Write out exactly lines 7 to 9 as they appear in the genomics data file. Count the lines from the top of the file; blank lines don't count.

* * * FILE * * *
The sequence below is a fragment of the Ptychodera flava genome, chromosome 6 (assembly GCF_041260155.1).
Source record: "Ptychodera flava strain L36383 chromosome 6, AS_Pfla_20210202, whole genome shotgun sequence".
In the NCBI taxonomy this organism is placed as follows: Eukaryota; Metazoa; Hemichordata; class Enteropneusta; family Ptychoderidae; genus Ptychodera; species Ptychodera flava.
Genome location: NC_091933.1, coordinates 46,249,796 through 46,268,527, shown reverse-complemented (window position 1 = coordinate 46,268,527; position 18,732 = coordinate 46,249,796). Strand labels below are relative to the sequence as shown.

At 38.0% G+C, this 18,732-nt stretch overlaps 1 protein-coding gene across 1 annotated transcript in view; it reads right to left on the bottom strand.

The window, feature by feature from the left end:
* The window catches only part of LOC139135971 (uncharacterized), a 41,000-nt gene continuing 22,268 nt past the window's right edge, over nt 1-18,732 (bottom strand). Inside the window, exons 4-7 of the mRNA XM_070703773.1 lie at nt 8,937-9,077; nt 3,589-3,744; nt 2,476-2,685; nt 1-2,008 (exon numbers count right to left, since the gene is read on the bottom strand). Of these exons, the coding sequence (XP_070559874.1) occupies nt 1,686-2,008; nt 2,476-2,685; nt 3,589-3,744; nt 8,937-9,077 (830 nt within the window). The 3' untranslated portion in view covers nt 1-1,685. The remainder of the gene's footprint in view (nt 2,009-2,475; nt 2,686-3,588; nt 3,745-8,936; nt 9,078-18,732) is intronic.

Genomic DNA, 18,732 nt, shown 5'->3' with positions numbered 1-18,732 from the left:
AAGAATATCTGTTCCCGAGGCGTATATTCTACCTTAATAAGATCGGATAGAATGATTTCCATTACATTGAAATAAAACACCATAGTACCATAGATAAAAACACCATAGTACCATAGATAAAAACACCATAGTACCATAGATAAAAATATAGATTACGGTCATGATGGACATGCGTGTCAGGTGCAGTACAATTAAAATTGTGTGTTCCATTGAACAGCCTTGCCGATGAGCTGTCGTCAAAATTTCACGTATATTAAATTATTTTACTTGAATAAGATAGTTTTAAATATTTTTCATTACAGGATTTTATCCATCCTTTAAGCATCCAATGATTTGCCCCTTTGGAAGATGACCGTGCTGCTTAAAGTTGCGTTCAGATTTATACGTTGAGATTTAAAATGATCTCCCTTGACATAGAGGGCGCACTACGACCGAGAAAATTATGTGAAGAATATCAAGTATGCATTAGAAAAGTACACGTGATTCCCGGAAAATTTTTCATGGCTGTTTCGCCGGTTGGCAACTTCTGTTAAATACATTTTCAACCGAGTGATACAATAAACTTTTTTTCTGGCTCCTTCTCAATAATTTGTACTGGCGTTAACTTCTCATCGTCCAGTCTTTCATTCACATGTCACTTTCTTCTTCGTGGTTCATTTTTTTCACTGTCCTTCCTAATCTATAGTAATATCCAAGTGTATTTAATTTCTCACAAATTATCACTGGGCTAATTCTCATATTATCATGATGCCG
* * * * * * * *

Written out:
* The window catches only part of LOC139135971 (uncharacterized), a 41,000-nt gene continuing 22,268 nt past the window's right edge, over nt 1-18,732 (bottom strand). Inside the window, exons 4-7 of the mRNA XM_070703773.1 lie at nt 8,937-9,077; nt 3,589-3,744; nt 2,476-2,685; nt 1-2,008 (exon numbers count right to left, since the gene is read on the bottom strand). Of these exons, the coding sequence (XP_070559874.1) occupies nt 1,686-2,008; nt 2,476-2,685; nt 3,589-3,744; nt 8,937-9,077 (830 nt within the window). The 3' untranslated portion in view covers nt 1-1,685. The remainder of the gene's footprint in view (nt 2,009-2,475; nt 2,686-3,588; nt 3,745-8,936; nt 9,078-18,732) is intronic.

Genomic DNA, 18,732 nt, shown 5'->3' with positions numbered 1-18,732 from the left:
AAGAATATCTGTTCCCGAGGCGTATATTCTACCTTAATAAGATCGGATAGAATGATTTCCATTACATTGAAATAAAACACCATAGTACCATAGATAAAAACACCATAGTACCATAGATAAAAACACCATAGTACCATAGATAAAAATATAGATTACGGTCATGATGGACATGCGTGTCAGGTGCAGTACAATTAAAATTGTGTGTTCCATTGAACAGCCTTGCCGATGAGCTGTCGTCAAAATTTCACGTATATTAAATTATTTTACTTGAATAAGATAGTTTTAAATATTTTTCATTACAGGATTTTATCCATCCTTTAAGCATCCAATGATTTGCCCCTTTGGAAGATGACCGTGCTGCTTAAAGTTGCGTTCAGATTTATACGTTGAGATTTAAAATGATCTCCCTTGACATAGAGGGCGCACTACGACCGAGAAAATTATGTGAAGAATATCAAGTATGCATTAGAAAAGTACACGTGATTCCCGGAAAATTTTTCATGGCTGTTTCGCCGGTTGGCAACTTCTGTTAAATACATTTTCAACCGAGTGATACAATAAACTTTTTTTCTGGCTCCTTCTCAATAATTTGTACTGGCGTTAACTTCTCATCGTCCAGTCTTTCATTCACATGTCACTTTCTTCTTCGTGGTTCATTTTTTTCACTGTCCTTCCTAATCTATAGTAATATCCAAGTGTATTTAATTTCTCACAAATTATCACTGGGCTAATTCTCATATTATCATGATGCCG